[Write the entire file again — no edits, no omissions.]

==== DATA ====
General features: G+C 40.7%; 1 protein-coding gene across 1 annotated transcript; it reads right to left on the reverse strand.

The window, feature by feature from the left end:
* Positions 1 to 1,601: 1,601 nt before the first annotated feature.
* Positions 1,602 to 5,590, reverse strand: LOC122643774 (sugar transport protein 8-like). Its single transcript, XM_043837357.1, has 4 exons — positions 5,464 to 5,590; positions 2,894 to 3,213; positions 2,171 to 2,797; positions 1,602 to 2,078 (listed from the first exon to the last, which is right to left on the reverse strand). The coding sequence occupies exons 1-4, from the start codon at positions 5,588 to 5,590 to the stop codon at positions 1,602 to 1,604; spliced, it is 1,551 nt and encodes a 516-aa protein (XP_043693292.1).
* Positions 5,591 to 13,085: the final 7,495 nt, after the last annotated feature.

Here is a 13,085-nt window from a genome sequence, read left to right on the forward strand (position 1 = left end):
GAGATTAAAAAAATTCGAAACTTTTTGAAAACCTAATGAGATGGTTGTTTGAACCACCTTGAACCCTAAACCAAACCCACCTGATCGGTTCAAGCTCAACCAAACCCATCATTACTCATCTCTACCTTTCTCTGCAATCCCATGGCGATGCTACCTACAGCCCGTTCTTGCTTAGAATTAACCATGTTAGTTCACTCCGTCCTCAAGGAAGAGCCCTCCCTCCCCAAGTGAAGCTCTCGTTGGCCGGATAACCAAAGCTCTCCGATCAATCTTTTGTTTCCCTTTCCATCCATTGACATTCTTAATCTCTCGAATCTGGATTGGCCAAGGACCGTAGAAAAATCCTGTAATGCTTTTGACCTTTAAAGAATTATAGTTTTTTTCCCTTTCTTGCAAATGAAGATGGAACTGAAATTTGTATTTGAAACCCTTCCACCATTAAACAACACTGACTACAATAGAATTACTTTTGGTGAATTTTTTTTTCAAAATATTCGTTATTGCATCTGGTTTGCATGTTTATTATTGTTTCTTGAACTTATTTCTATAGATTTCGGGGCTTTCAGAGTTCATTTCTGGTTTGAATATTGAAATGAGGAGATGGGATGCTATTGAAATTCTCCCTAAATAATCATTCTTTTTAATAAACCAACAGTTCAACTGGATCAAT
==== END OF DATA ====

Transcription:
General features: G+C 40.7%; 1 protein-coding gene across 1 annotated transcript; it reads right to left on the reverse strand.

The window, feature by feature from the left end:
* Positions 1 to 1,601: 1,601 nt before the first annotated feature.
* Positions 1,602 to 5,590, reverse strand: LOC122643774 (sugar transport protein 8-like). Its single transcript, XM_043837357.1, has 4 exons — positions 5,464 to 5,590; positions 2,894 to 3,213; positions 2,171 to 2,797; positions 1,602 to 2,078 (listed from the first exon to the last, which is right to left on the reverse strand). The coding sequence occupies exons 1-4, from the start codon at positions 5,588 to 5,590 to the stop codon at positions 1,602 to 1,604; spliced, it is 1,551 nt and encodes a 516-aa protein (XP_043693292.1).
* Positions 5,591 to 13,085: the final 7,495 nt, after the last annotated feature.

Here is a 13,085-nt window from a genome sequence, read left to right on the forward strand (position 1 = left end):
GAGATTAAAAAAATTCGAAACTTTTTGAAAACCTAATGAGATGGTTGTTTGAACCACCTTGAACCCTAAACCAAACCCACCTGATCGGTTCAAGCTCAACCAAACCCATCATTACTCATCTCTACCTTTCTCTGCAATCCCATGGCGATGCTACCTACAGCCCGTTCTTGCTTAGAATTAACCATGTTAGTTCACTCCGTCCTCAAGGAAGAGCCCTCCCTCCCCAAGTGAAGCTCTCGTTGGCCGGATAACCAAAGCTCTCCGATCAATCTTTTGTTTCCCTTTCCATCCATTGACATTCTTAATCTCTCGAATCTGGATTGGCCAAGGACCGTAGAAAAATCCTGTAATGCTTTTGACCTTTAAAGAATTATAGTTTTTTTCCCTTTCTTGCAAATGAAGATGGAACTGAAATTTGTATTTGAAACCCTTCCACCATTAAACAACACTGACTACAATAGAATTACTTTTGGTGAATTTTTTTTTCAAAATATTCGTTATTGCATCTGGTTTGCATGTTTATTATTGTTTCTTGAACTTATTTCTATAGATTTCGGGGCTTTCAGAGTTCATTTCTGGTTTGAATATTGAAATGAGGAGATGGGATGCTATTGAAATTCTCCCTAAATAATCATTCTTTTTAATAAACCAACAGTTCAACTGGATCAAT